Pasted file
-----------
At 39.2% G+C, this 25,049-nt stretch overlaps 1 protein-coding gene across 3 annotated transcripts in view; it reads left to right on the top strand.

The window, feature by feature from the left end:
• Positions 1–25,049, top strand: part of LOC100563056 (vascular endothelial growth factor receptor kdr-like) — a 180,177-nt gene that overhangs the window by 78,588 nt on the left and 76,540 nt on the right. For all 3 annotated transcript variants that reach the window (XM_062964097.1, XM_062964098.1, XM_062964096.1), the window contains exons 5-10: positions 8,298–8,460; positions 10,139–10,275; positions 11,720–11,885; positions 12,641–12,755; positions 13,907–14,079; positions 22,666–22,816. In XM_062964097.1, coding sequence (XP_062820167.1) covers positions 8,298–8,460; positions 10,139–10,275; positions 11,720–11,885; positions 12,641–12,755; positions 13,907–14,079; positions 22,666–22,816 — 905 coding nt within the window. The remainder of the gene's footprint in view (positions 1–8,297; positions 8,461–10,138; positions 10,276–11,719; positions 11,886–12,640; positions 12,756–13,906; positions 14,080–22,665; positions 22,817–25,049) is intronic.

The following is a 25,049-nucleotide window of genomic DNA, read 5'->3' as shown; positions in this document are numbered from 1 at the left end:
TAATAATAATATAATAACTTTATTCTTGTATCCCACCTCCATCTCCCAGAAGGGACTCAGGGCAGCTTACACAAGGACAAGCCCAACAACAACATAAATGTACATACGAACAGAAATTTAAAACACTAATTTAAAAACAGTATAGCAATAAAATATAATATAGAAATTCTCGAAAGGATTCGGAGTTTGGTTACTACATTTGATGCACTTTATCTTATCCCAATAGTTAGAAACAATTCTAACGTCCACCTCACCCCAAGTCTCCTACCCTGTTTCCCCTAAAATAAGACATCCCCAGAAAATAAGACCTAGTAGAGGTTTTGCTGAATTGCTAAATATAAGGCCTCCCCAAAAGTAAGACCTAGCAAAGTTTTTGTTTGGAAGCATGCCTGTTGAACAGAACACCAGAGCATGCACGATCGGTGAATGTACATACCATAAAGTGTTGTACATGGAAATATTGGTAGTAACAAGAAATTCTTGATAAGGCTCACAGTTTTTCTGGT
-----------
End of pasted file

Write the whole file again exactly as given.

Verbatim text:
At 39.2% G+C, this 25,049-nt stretch overlaps 1 protein-coding gene across 3 annotated transcripts in view; it reads left to right on the top strand.

The window, feature by feature from the left end:
• Positions 1–25,049, top strand: part of LOC100563056 (vascular endothelial growth factor receptor kdr-like) — a 180,177-nt gene that overhangs the window by 78,588 nt on the left and 76,540 nt on the right. For all 3 annotated transcript variants that reach the window (XM_062964097.1, XM_062964098.1, XM_062964096.1), the window contains exons 5-10: positions 8,298–8,460; positions 10,139–10,275; positions 11,720–11,885; positions 12,641–12,755; positions 13,907–14,079; positions 22,666–22,816. In XM_062964097.1, coding sequence (XP_062820167.1) covers positions 8,298–8,460; positions 10,139–10,275; positions 11,720–11,885; positions 12,641–12,755; positions 13,907–14,079; positions 22,666–22,816 — 905 coding nt within the window. The remainder of the gene's footprint in view (positions 1–8,297; positions 8,461–10,138; positions 10,276–11,719; positions 11,886–12,640; positions 12,756–13,906; positions 14,080–22,665; positions 22,817–25,049) is intronic.

The following is a 25,049-nucleotide window of genomic DNA, read 5'->3' as shown; positions in this document are numbered from 1 at the left end:
TAATAATAATATAATAACTTTATTCTTGTATCCCACCTCCATCTCCCAGAAGGGACTCAGGGCAGCTTACACAAGGACAAGCCCAACAACAACATAAATGTACATACGAACAGAAATTTAAAACACTAATTTAAAAACAGTATAGCAATAAAATATAATATAGAAATTCTCGAAAGGATTCGGAGTTTGGTTACTACATTTGATGCACTTTATCTTATCCCAATAGTTAGAAACAATTCTAACGTCCACCTCACCCCAAGTCTCCTACCCTGTTTCCCCTAAAATAAGACATCCCCAGAAAATAAGACCTAGTAGAGGTTTTGCTGAATTGCTAAATATAAGGCCTCCCCAAAAGTAAGACCTAGCAAAGTTTTTGTTTGGAAGCATGCCTGTTGAACAGAACACCAGAGCATGCACGATCGGTGAATGTACATACCATAAAGTGTTGTACATGGAAATATTGGTAGTAACAAGAAATTCTTGATAAGGCTCACAGTTTTTCTGGT